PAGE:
Engagement of a literary reader by a literary author in a great literary fictional story is extremely difficult to do and is rarely achieved by the millions of writers who attempt it in various degrees.   Most writers default to nonfiction or genre fiction, often with impressive successes.   Unfortunately, great literary fiction cannot be created without adherence to the basics of what literary fiction has accomplished through engagement in the past.  Even more significantly, writing good genre fiction and memoir and thinking it is, and promoting it as, great literary fiction will fail to meet the expectations of the literary reader, and the writing will come off as inferior and boring.

The goal of agents and publishers is to make money.  Great literary fiction well written does not have blockbuster potential in today’s marketplace of diminishing serious readers of great literary stories for engagement and enlightenment.  Wouldn't it be great, for those readers still enjoying great fiction, if one or a few publishers were to emerge who are willing to accept reasonable profits and publish accomplished writers writing great literary fictional stories that engage readers with intensity and emotion?



Fertilizing Imagination Article About Writing Better


Wednesday, March 31st, 2010
William H. Coles

There is no science to guide a writer to strengthening his or her imagination.  But here are a few practical ways to hone what the writer has been genetically given as imaginative potential.

Live to experience and discover.

A rich life reliably stimulates imagination.

Learn to live actively, not passively.

Reading is active.  Watching TV is predominantly passive.  Listening to music is passive.  Creating original music by composing and/or playing an instrument is active.   Looking at travel photos of France is passive.  Two weeks of backpacking in the Loire Valley is active.

Learn as much about everything you possibly can.

Disparate ideas and unlike associations seem to sprout new images and ideas.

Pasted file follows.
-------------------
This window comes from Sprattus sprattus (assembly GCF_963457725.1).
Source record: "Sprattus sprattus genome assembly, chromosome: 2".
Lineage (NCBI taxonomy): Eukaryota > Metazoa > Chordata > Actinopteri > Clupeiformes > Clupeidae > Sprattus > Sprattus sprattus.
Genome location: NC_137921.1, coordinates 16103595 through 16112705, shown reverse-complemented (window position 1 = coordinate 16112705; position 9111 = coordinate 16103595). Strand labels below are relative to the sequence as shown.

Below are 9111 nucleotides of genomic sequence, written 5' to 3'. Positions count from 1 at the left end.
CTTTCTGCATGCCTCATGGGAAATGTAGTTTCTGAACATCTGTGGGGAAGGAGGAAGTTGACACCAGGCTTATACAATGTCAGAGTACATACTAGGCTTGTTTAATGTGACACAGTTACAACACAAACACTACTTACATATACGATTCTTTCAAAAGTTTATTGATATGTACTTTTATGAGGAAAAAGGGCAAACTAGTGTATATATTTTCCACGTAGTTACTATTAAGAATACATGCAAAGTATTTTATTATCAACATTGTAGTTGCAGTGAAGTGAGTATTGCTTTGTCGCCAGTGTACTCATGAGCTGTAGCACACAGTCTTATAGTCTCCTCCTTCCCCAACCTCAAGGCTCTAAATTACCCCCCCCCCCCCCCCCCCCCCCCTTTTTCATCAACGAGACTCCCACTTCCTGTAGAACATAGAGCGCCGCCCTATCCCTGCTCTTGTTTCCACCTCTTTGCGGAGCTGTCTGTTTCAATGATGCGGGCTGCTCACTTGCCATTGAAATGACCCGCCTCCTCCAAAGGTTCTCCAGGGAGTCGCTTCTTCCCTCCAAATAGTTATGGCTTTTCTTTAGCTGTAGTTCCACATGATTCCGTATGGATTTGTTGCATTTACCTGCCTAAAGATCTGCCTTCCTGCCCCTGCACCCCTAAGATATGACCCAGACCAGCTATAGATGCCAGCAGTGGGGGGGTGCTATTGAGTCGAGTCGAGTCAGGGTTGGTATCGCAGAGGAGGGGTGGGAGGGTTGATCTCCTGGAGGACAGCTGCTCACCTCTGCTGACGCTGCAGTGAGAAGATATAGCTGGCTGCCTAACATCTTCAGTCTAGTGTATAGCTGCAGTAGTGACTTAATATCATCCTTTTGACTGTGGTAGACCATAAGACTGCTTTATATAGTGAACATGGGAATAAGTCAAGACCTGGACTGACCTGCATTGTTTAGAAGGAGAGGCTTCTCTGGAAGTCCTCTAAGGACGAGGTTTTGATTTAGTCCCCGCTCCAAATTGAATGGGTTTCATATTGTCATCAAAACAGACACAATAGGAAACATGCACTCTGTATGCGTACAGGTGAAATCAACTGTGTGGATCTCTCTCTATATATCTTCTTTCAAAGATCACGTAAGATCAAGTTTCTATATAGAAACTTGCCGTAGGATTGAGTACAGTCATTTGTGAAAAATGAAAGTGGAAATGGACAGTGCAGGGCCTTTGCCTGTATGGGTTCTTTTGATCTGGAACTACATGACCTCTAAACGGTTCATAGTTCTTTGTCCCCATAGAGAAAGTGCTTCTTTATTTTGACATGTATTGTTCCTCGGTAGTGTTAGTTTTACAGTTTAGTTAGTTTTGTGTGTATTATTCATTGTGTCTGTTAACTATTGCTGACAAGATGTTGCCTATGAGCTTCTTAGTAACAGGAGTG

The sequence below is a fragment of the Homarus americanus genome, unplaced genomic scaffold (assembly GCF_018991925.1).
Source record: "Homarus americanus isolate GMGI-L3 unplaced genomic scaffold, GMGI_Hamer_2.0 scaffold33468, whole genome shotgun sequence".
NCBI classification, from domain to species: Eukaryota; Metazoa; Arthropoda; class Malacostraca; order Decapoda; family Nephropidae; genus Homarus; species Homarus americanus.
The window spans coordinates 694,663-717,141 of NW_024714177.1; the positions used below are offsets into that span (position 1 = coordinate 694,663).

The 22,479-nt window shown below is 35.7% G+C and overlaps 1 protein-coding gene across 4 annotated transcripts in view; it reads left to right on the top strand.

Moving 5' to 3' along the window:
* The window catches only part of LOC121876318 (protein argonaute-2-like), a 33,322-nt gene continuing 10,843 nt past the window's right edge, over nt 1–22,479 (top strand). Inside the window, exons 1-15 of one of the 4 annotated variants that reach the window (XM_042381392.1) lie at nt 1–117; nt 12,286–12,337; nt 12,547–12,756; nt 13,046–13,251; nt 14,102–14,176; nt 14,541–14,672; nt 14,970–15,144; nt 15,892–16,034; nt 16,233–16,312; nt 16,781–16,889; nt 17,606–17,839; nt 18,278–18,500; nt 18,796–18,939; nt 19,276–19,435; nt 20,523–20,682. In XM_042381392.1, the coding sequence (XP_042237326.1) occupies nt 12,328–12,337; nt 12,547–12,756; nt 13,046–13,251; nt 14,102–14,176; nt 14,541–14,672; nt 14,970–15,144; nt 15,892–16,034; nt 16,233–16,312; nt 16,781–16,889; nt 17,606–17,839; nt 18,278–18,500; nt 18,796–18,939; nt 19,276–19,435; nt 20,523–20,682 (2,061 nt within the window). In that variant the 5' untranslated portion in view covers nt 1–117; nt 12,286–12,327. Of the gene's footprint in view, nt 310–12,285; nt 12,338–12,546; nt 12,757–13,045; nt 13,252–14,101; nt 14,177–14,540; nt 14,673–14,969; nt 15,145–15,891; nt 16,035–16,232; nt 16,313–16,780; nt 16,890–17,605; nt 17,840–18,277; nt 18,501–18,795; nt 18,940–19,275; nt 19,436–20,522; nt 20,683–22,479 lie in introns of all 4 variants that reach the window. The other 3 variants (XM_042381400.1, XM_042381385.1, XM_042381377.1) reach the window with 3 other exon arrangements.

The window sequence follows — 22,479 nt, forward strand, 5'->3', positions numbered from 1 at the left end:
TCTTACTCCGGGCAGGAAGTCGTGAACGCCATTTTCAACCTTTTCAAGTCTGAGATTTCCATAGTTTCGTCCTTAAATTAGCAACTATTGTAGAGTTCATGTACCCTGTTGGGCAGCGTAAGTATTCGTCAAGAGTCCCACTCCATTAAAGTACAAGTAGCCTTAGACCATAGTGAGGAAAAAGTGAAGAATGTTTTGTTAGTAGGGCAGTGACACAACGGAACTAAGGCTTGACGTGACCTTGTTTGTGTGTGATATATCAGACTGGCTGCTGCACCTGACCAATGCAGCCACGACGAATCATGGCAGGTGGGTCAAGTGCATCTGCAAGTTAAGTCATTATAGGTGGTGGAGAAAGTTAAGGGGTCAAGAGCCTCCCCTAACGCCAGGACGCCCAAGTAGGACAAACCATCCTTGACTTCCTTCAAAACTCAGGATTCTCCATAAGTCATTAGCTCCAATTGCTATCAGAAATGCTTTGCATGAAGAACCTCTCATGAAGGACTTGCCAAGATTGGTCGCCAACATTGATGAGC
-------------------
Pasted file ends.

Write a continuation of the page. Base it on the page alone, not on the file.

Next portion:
Examine metaphysical questions.

Who are we and why are we here?  Is there an afterlife?  Why do we suffer?  Who is God?  Is there an ultimate truth?  Why is there no justice?  What is beauty?

Musing on the unanswerable helps with character development and significant story meaning that intertwines plotting.

Know your own strengths and weaknesses.

Determine as truthfully as possible how you fit into a world with billions of other unique, vastly different human beings.  This may require painful self-examination.

Practice imaginative writing.

1. Study the great literary creations of the past, and carefully filter out any useless or harmful dogma of contemporary teaching.

2. Explore daily metaphors . . .  the timing of delivery, acceptability, and the logic and credibility.

3. Learn the use of clear and accurate language in all communication, and expand vocabulary with image provoking words and active verbs.

Learn to structure stories and create characters imaginatively.

Discover the reason for success of stories and characters in all forms of storytelling and all prose genres, and then imaginatively create your own new and immediate ideas for success in literary story fiction.



Publishers: Gorging on Authorial Hope Editorial Opinion


Friday, February 26th, 2010
William H. Coles

If you write a great literary fictional story, and if you're not famous or infamous, your chances of publication are minuscule.  Remember when writers sent their best to a publisher, waited three to six months for the usual rejection, and then sent the same work out again, and again, and again . . . always with the expectation that someone would some day believe in their talent?  There were galaxies of hope and expectations.  Besides, it didn't cost anything.  These writers believed they were being judged on quality . . . if they worked hard and learned their craft, they would be rewarded with publication and the possibility of recognition.  There were a few slicks (Atlantic, Harper's, The New Yorker, for examples) that published a new writer occasionally, and many small, usually university, presses that had a few slots, but published infrequently, and had a tenuous circulation.  But, in reality, these were at least publishing resources  available where writers had a fair chance of a fair read and a fair reliance that some threshold of quality was being applied to the possibility of acceptance.  But that life is almost gone.  Authors have been slow to realize it, but both print and online publishing have shifted; literary magazine publishing is killing it's life source–good writers with talent who write imaginative fiction–by charging fees for submission cloaked in the guise of contests.